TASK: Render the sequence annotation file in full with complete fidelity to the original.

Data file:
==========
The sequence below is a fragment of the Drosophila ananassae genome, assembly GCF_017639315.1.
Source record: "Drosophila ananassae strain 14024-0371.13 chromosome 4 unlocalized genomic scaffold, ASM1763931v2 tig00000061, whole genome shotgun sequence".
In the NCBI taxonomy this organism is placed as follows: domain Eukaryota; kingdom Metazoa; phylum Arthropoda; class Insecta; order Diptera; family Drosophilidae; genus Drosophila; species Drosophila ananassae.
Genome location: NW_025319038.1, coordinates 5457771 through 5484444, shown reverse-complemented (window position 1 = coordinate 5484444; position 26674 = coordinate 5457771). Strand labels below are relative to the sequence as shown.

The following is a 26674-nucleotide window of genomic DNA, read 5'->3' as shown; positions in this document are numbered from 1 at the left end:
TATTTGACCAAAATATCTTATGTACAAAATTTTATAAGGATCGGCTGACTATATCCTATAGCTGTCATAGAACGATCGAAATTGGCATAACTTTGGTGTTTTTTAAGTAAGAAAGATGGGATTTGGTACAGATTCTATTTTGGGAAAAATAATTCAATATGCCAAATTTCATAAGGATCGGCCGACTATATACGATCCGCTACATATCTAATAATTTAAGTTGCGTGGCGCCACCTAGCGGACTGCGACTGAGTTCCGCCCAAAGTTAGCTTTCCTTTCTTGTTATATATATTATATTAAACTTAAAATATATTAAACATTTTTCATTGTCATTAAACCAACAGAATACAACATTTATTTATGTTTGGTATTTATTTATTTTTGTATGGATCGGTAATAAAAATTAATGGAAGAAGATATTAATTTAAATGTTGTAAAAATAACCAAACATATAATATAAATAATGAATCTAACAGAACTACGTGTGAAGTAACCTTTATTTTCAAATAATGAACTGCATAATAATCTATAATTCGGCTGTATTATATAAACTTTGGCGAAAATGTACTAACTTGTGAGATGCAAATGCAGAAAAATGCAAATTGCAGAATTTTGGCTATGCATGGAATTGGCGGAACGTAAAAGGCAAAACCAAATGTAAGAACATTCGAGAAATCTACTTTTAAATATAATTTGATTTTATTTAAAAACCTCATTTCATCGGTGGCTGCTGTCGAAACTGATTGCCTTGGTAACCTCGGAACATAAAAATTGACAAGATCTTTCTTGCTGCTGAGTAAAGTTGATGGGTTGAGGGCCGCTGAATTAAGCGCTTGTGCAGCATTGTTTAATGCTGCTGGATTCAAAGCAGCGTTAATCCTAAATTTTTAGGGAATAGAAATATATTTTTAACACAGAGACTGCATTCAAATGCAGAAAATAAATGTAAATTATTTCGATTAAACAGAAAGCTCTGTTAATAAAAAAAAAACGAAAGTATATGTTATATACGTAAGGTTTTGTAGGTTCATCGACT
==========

The sequence below is a fragment of the Drosophila ananassae genome, assembly GCF_017639315.1.
Source record: "Drosophila ananassae strain 14024-0371.13 chromosome 4 unlocalized genomic scaffold, ASM1763931v2 tig00000061, whole genome shotgun sequence".
In the NCBI taxonomy this organism is placed as follows: domain Eukaryota; kingdom Metazoa; phylum Arthropoda; class Insecta; order Diptera; family Drosophilidae; genus Drosophila; species Drosophila ananassae.
Genome location: NW_025319038.1, coordinates 5457771 through 5484444, shown reverse-complemented (window position 1 = coordinate 5484444; position 26674 = coordinate 5457771). Strand labels below are relative to the sequence as shown.

The following is a 26674-nucleotide window of genomic DNA, read 5'->3' as shown; positions in this document are numbered from 1 at the left end:
TATTTGACCAAAATATCTTATGTACAAAATTTTATAAGGATCGGCTGACTATATCCTATAGCTGTCATAGAACGATCGAAATTGGCATAACTTTGGTGTTTTTTAAGTAAGAAAGATGGGATTTGGTACAGATTCTATTTTGGGAAAAATAATTCAATATGCCAAATTTCATAAGGATCGGCCGACTATATACGATCCGCTACATATCTAATAATTTAAGTTGCGTGGCGCCACCTAGCGGACTGCGACTGAGTTCCGCCCAAAGTTAGCTTTCCTTTCTTGTTATATATATTATATTAAACTTAAAATATATTAAACATTTTTCATTGTCATTAAACCAACAGAATACAACATTTATTTATGTTTGGTATTTATTTATTTTTGTATGGATCGGTAATAAAAATTAATGGAAGAAGATATTAATTTAAATGTTGTAAAAATAACCAAACATATAATATAAATAATGAATCTAACAGAACTACGTGTGAAGTAACCTTTATTTTCAAATAATGAACTGCATAATAATCTATAATTCGGCTGTATTATATAAACTTTGGCGAAAATGTACTAACTTGTGAGATGCAAATGCAGAAAAATGCAAATTGCAGAATTTTGGCTATGCATGGAATTGGCGGAACGTAAAAGGCAAAACCAAATGTAAGAACATTCGAGAAATCTACTTTTAAATATAATTTGATTTTATTTAAAAACCTCATTTCATCGGTGGCTGCTGTCGAAACTGATTGCCTTGGTAACCTCGGAACATAAAAATTGACAAGATCTTTCTTGCTGCTGAGTAAAGTTGATGGGTTGAGGGCCGCTGAATTAAGCGCTTGTGCAGCATTGTTTAATGCTGCTGGATTCAAAGCAGCGTTAATCCTAAATTTTTAGGGAATAGAAATATATTTTTAACACAGAGACTGCATTCAAATGCAGAAAATAAATGTAAATTATTTCGATTAAACAGAAAGCTCTGTTAATAAAAAAAAAACGAAAGTATATGTTATATACGTAAGGTTTTGTAGGTTCATCGACT